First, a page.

Americanisms v Britishisms
I’ve been beavering away on my the current edit of my novel, The Range, in particular making my American character’s dialogue sound as authentic as possible. As a result I’ve become quite fascinated by Americanisms and how they translate into UK English.
Most UK folk will probably know the common stuff – side walk for pavement, garbage for rubbish, closet for wardrobe and so on, and I’m delighted to keep discovering new stuff. Some might argue that the UK English language is being eroded by Americanisms but I disagree. I prefer to think of it as a merging of one language separated by two countries then brought back together again.
As with any language regional dialects, certain phrases, euphemisms and pronunciations can vary a great deal even within a relatively small geographical area.
In terms of where my American character hails from, well, he has lived in the UK, but spent some time living in the US, no specific place so I’ve been looking for generic Americanisms rather than specific colloquialisms. So whilst my Yankee Doodle Dandy chap does say “rubbish” instead of “garbage” there’s still a twang of American accent in his voice.
So why is he from the US?
At times I wonder if I’ve made this too difficult for myself, and why isn’t he simply from somewhere I know like Manchester or London? The original concept for the story included a plot bigger than I cared to fit into one novel. As a result the sequel to The Range is called The Survivors, of which I’ve written 45,000 words of an unfinished first draft. And the the final part is called The Retreat, nothing written on that as yet, only notes and basic plot outline.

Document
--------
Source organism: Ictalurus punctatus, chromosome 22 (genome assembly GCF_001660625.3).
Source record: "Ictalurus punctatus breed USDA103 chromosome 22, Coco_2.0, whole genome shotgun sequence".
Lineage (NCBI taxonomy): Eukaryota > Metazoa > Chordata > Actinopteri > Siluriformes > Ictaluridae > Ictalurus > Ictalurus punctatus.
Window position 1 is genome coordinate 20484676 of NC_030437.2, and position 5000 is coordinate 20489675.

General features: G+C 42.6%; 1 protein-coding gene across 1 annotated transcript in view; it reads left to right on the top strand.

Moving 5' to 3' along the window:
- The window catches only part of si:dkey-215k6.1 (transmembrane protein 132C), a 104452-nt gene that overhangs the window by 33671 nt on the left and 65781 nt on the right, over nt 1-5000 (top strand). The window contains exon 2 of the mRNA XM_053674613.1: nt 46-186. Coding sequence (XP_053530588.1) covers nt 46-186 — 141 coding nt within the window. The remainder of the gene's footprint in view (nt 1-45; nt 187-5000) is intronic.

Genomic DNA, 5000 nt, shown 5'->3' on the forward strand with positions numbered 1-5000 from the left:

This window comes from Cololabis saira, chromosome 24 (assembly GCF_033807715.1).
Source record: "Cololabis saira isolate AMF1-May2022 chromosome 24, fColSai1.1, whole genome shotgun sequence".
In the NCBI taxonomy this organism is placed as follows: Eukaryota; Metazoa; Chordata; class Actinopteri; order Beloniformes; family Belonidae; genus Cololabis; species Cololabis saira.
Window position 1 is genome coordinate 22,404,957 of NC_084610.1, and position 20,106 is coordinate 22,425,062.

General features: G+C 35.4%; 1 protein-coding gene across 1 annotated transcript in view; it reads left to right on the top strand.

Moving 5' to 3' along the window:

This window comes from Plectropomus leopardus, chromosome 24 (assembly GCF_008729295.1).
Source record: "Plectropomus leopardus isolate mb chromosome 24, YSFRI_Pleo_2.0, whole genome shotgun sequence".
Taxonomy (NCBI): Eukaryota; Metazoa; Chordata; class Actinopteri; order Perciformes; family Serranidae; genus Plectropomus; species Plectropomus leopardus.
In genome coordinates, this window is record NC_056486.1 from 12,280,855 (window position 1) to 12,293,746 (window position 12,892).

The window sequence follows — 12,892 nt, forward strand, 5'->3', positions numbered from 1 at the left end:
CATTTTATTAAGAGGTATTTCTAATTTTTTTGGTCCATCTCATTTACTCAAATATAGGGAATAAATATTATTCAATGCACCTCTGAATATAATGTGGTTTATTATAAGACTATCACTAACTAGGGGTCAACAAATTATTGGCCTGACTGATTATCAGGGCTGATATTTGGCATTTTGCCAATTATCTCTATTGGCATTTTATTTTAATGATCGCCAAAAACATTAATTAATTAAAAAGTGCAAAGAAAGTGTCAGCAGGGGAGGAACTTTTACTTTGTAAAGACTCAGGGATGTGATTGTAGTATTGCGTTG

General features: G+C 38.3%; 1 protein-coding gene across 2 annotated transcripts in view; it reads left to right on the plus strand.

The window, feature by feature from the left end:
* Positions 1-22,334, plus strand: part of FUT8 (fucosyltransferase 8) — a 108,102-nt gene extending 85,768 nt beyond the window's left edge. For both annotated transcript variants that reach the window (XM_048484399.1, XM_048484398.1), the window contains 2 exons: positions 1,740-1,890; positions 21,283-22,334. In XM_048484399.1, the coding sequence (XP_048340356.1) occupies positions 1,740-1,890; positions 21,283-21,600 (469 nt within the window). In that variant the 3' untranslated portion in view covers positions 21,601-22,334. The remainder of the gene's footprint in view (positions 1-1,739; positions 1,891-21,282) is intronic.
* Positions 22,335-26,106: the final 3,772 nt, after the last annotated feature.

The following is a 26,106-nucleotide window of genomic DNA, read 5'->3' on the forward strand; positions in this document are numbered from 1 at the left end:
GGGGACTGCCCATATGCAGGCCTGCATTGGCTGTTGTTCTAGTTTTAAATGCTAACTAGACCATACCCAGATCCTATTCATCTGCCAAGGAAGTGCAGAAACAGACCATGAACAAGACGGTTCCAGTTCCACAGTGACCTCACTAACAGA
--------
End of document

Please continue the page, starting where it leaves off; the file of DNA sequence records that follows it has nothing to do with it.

I wanted this character to be from somewhere else other than the UK. He could come from anywhere but when I came up with the idea it felt easier to write dialogue in English instead of struggling to write with, say, a French, Spanish or Chinese accent. Easier my arse.
Researching the American Accent.
I watch all manner of US TV, Friends, Lost, Desperate Housewives, 24, Flash Forward (tragic) not to mention The Simpsons and Family Guy or indeed movies. The funny thing is that I never really take much notice of accents. The actors speak, the story unfolds, I go along with it. The times when I do notice the American accent is when an English actor joins the cast, like Helen Baxendale in Friends.
A couple of my beta readers told me the American accent didn’t come across. I know why too. I was so intent on moving the story along I didn’t pay much attention to the actual words and phrases he used that should have identified him as American. Before starting on my current draft I paid a great deal of time listening to American accents on TV shows and movies. Reading fiction has helped but it requires that I read everything twice.
I don’t read a book once then start again. Instead I enjoy it as a reader, but at the back of my mind my inner writer is sat on his comfy bean bag taking notes. Sometimes he forgets as he’s enjoying the story as much as I am. So I give him a prod and he gets back to work, picking out those little words, inflections, mannerisms etc.
I hope I’ve made good progress with my American characters dialogue but until actual American readers read the story I can’t be entirely sure. I’m not sure if it’s right to assume an editor of a publishing company will pick up on whether it reads as authentic or not. I’d hope so. Until that day comes I’ll keep rubbing away the sharp edges to get it right.
Keeping track of Americanisms.
As I trawl through the internet I come across sites with lots of Americanisms. I bookmark them for future reference. This is very handy for translating UK English into American English, but after a while it became a chore to constantly look up words. So I designed my own little dictionary instead. And so to the purpose of today’s post, to share some of my findings with you, dear blog reader, so you can check out the differences for yourself.